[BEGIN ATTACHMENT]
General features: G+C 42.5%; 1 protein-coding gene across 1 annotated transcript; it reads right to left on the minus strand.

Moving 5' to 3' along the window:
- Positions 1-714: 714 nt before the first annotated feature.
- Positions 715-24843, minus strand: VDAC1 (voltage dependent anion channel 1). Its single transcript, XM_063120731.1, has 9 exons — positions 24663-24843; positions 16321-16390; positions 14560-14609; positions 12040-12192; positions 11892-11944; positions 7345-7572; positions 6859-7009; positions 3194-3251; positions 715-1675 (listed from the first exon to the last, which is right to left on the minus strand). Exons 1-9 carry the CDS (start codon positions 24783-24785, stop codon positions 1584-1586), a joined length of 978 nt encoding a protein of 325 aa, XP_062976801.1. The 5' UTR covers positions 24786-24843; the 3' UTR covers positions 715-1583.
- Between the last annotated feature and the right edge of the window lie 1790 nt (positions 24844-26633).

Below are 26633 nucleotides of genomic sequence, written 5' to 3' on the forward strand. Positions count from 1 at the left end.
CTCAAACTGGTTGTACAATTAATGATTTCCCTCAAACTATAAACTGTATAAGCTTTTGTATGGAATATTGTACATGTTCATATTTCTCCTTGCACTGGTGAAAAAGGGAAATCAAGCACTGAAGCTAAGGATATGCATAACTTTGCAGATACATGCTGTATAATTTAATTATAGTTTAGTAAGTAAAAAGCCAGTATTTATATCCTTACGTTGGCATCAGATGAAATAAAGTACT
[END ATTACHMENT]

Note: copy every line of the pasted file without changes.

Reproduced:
General features: G+C 42.5%; 1 protein-coding gene across 1 annotated transcript; it reads right to left on the minus strand.

Moving 5' to 3' along the window:
- Positions 1-714: 714 nt before the first annotated feature.
- Positions 715-24843, minus strand: VDAC1 (voltage dependent anion channel 1). Its single transcript, XM_063120731.1, has 9 exons — positions 24663-24843; positions 16321-16390; positions 14560-14609; positions 12040-12192; positions 11892-11944; positions 7345-7572; positions 6859-7009; positions 3194-3251; positions 715-1675 (listed from the first exon to the last, which is right to left on the minus strand). Exons 1-9 carry the CDS (start codon positions 24783-24785, stop codon positions 1584-1586), a joined length of 978 nt encoding a protein of 325 aa, XP_062976801.1. The 5' UTR covers positions 24786-24843; the 3' UTR covers positions 715-1583.
- Between the last annotated feature and the right edge of the window lie 1790 nt (positions 24844-26633).

Below are 26633 nucleotides of genomic sequence, written 5' to 3' on the forward strand. Positions count from 1 at the left end.
CTCAAACTGGTTGTACAATTAATGATTTCCCTCAAACTATAAACTGTATAAGCTTTTGTATGGAATATTGTACATGTTCATATTTCTCCTTGCACTGGTGAAAAAGGGAAATCAAGCACTGAAGCTAAGGATATGCATAACTTTGCAGATACATGCTGTATAATTTAATTATAGTTTAGTAAGTAAAAAGCCAGTATTTATATCCTTACGTTGGCATCAGATGAAATAAAGTACT